site:muckrack.com, which will narrow results down to just pages from MuckRack. Then I’ll add
inurl:articles, meaning, all results must have articles in the URL, and then I’ll add a topic related to our niche which will search anywhere in the HTML code. From here, you can build your list of prospects and pitch your story to people who might cover it.
The next tool is Ahrefs. Now, while Ahrefs is an all-in-one SEO toolset where you can run a competitor analysis, do keyword research, track keyword rankings and perform site audits, I want to focus on just one thing that helps in the link prospecting and vetting stages. And that’s backlink analysis, specifically to your competitors’ pages. To see the backlinks to a page, just paste it into Site Explorer and run the search. Then go to the backlinks report. And right away, you’ll see all of the backlinks that point to your target along with SEO metrics for the linking pages.
If you don’t have an Ahrefs account, you can use their free backlink checking tool to see the top 100 backlinks to a target.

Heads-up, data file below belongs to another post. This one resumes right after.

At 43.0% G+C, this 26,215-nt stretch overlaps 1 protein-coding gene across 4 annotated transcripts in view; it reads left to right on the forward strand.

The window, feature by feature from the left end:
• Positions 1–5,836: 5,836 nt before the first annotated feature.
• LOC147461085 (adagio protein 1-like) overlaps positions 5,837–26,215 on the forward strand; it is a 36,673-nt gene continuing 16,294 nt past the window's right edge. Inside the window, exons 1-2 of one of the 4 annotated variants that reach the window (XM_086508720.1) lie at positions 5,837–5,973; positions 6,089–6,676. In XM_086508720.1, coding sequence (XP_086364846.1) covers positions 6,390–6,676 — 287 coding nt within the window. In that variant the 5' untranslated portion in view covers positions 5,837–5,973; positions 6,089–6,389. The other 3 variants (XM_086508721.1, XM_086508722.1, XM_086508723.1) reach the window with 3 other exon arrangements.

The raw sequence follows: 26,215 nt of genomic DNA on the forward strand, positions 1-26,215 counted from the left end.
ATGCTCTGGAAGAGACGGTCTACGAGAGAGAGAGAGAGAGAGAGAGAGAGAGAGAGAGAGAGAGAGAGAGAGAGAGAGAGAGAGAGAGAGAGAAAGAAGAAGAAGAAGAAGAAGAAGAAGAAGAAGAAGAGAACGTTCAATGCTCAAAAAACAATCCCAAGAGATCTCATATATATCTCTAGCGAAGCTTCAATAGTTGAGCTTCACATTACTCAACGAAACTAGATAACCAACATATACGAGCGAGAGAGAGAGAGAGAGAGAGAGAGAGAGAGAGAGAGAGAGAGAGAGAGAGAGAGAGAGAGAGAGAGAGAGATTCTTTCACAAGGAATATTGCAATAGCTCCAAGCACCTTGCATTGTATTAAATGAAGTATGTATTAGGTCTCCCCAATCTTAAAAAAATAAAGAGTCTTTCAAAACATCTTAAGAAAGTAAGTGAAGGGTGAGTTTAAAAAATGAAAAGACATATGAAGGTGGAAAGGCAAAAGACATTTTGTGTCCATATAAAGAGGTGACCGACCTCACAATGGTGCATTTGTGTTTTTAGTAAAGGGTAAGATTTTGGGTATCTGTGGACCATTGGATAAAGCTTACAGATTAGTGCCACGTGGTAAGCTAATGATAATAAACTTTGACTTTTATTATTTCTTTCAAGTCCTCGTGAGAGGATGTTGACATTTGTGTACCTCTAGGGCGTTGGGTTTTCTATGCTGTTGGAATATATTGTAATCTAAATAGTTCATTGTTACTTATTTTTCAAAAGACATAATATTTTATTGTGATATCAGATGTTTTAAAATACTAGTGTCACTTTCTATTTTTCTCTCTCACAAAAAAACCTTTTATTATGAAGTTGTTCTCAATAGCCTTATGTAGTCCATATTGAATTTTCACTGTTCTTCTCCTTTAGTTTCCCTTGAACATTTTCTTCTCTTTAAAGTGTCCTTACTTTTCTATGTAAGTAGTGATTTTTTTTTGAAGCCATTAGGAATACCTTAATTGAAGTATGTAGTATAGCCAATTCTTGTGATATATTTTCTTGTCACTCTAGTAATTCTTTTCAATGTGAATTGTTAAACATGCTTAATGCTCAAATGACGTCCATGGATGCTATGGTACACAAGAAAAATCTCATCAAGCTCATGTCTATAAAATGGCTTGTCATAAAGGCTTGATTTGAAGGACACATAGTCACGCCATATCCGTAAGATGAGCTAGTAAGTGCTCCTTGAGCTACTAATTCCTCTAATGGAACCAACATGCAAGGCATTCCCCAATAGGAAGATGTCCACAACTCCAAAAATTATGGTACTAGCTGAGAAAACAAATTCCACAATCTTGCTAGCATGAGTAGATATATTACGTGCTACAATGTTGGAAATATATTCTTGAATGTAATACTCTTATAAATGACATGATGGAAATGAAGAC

Backlink checking is just a way to find link prospects. You have to manually filter through these to find prospects worth contacting because people aren’t going to magically link to you because you have a page on a similar topic.
Your chances of scoring a link increases if you actually have a good reason for contact which brings us to how Ahrefs Site Explorer can help with vetting prospects without having to actually visit the pages. If we head over to the anchors report, you’ll see all anchor texts used on backlinks that point to this page. And we have some generic ones related to the topic, which likely came as a result of brand equity and a consistent high-ranking position. But then you’ll see this one on the 50/30/20 budget rule.
So let’s click that which will take us back to the backlinks report with the anchor set as a filter. And as you can see, they’ve gotten hundreds of links because of that one concept. But it’s actually a pretty outdated budgeting rule and I personally think that I have a better way to budget. So if I were to create a competing page on how to budget, I’d include my method and reach out to all of these people who are linking to NerdWallet because of their budgeting rule.
We actually have a step-by-step case study on how we used this method to create content and build links to it, so if you want to learn how to execute on this, then here is the tutorial.
The next link building tool is Hunter.io. Hunter is an email finding tool that’ll help you find email addresses for your prospects. And with a free plan, you can run 25 searches per month.